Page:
Domestic abuse surges during the pandemic

EXCLUSIVE: Jewish Women's Aid has seen a 12 per cent rise in the number of victims accessing support between April 2020 and January 2021


Domestic abuse has surged in the Jewish community during the pandemic, new figures from the charity Jewish Women’s Aid (JWA) reveal.

JWA has seen a 12 per cent rise in the number of victims accessing support between April 2020 and January 2021 compared to the previous year.

The number of hours JWA has spent helping victims during the pandemic has also soared by 26 per cent, the organisation said.

Since last April, JWA has been supporting up to 150 women each month.

Shul closures and the inability to get out of the house for a meal during Shabbat and the Chagim have left women unable to find any respite from an abusive relationship, said Karen Lewis, client services manager for JWA.

“Leaving an abusive relationship is probably the hardest thing anyone is ever going to have to do, particularly now when you’re finding it hard even just to get to the shop or home-school your kids,” she said. This is “increasing the time that they’re remaining in a dangerous or unsafe situation. The issues that were being dealt with pre-pandemic might be escalating.”

JWA research has found that, on average, Jewish women take about two years longer to report domestic abuse than the national average — 11.5 years instead of about 9.5 years.

But the organisation stressed that the rise in domestic abuse in the Jewish community during the pandemic was in line with nationwide figures.

One domestic abuse survivor who fled her home during lockdown told the JC that she had been living with a “monster” who she feared could murder her – while he maintained the outward appearance of being a community man who could be found davening in shul.

She stressed that her abuser had a “very successful career” and was close to people “held in high esteem amongst the 
Jewish community”.

“My ex-husband appears as a normal, well-groomed man, the social guy that would buy a round of drinks, sends 
WhatsApp messages to join his social groups, posts thought-provoking stories on Facebook, a nice guy who if you saw him in shul on Rosh Hashanah would proudly wear a tallit on his back and shake your hand or wish you mazel tov on all your 
latest achievements and others.”

Speaking on condition of anonymity, she said she had “no access to finances, no material possessions, no love and 
no partnership.

“He controlled the food shop and purposely got products I didn’t eat. I had no online accounts so I was absolutely stuck. It was like I was in 
quicksand. One of my friends clocked on at this point and posted emergency money through the door but I was unable to use it as I couldn’t get out,” she said.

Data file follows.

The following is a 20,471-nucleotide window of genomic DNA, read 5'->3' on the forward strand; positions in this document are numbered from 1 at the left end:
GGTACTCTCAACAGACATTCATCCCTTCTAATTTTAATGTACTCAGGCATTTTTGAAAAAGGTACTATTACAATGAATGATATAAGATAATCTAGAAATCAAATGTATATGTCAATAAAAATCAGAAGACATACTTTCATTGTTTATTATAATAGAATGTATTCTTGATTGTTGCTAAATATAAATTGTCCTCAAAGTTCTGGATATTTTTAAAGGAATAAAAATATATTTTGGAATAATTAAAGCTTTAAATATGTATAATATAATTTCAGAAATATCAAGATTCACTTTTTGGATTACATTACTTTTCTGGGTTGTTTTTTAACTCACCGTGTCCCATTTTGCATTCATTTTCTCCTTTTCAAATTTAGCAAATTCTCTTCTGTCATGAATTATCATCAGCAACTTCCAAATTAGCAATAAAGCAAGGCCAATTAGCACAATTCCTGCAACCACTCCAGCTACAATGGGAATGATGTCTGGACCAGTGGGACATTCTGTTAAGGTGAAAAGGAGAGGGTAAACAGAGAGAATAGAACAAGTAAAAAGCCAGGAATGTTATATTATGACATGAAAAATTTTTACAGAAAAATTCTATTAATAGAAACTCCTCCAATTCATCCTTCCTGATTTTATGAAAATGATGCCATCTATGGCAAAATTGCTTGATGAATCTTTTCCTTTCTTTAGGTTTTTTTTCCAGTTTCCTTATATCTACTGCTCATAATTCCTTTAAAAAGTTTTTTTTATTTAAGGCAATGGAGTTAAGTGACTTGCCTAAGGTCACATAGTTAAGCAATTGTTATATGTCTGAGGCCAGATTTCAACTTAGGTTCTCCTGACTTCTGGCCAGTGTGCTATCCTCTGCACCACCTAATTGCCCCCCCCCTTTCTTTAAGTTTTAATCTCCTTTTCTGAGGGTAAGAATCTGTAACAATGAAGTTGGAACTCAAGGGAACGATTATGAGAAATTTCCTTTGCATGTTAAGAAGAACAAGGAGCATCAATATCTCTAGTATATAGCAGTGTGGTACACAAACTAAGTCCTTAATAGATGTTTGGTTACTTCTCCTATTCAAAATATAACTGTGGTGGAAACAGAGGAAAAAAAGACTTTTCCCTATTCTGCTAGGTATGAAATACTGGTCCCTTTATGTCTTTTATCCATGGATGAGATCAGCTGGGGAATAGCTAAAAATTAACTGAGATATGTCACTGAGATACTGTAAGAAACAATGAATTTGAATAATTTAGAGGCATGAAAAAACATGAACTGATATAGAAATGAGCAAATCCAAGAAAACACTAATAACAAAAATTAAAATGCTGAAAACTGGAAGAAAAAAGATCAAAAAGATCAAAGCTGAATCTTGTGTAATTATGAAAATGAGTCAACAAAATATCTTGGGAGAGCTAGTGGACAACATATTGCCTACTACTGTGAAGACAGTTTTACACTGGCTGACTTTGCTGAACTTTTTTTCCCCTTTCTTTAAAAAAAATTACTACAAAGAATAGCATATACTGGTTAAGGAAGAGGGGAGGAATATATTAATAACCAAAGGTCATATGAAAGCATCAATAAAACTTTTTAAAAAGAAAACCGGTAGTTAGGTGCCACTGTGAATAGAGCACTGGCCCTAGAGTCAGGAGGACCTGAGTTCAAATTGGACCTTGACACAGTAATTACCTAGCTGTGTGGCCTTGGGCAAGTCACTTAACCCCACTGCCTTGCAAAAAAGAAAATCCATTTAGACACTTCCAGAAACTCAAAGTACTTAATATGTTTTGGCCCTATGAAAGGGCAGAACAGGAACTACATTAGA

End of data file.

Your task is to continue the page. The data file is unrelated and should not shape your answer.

She described the plight of “living with a monster behind closed doors, one who shows no empathy or remorse.

“There is an awareness that your perpetrator is capable of murdering you and walking on eggshells doesn’t come close to describing the circumstance you find yourself in.”

She sought help during the pandemic after initially contemplating suicide. “My children saved my life as I knew I could never leave them with him.”

She is receiving support and counselling through JWA, she said, adding that the charity gave her a “new beginning away from toxicity.

“The day I left I was not out of danger, as one would assume. Two safety phones later and I am living in normality with protection from the court. You have nothing material-wise but remember you had nothing before. What you have is freedom and that’s priceless.”

JWA’s soaring pandemic caseload has been in line with the rest of the sector, the charity said.
In England and Wales, 842,800 cases were reported in the year ending September 2020, up from over 669,600 the previous year – a ten per cent rise. 

CEO Naomi Dickson said survivors are “very anxious. They’re telling us that their children are experiencing and witnessing more domestic abuse than ever before and that they 
and their children are experiencing more trauma.” 

JWA built a bigger frontline caseworker team last year to meet demand, Ms Dickson added. “We’ve also got more space in our counselling service for the same reason. Additionally, we’ve also increased capacity in our children’s therapeutic service. We’ve gone from two to three counsellors in our team.”

Ms Dickson said JWA was dealing with greater levels of destitution than ever, a trend she linked to court and benefit claim delays, job losses and economic abuse.

JWA has handed over just under £30,000 to women since the crisis began – for food and bedding and to cover other costs due to delays in the transfer of benefits.

Ms Lewis said: “We’ve also got clients who may have already left the abusive relationship and are now living with friends and families. Some of them have unfortunately had to move back with their abusive partners. That’s because they’re protecting the families or friends they’re staying with who may have added vulnerabilities due to Covid or may be feeling vulnerable themselves and not wanting to have people living in their homes.”

She added that the charity had spent more time on delivering “emotional support” to survivors who face increased loneliness during lockdown.

“On Shabbat and Chagim, on the festivals, women who may have been invited out to meals prior to lockdown and the pandemic are now eating alone. This is adding to their isolation and loneliness because Shabbat may have been a time of respite when they could go out and socialise and relax with other people,” she said.

For support on domestic abuse, contact police on 999 and dial 55 if unable to speak. 

Jewish women and girls over 16 can contact JWA on 0808 801 0500, or web chat at

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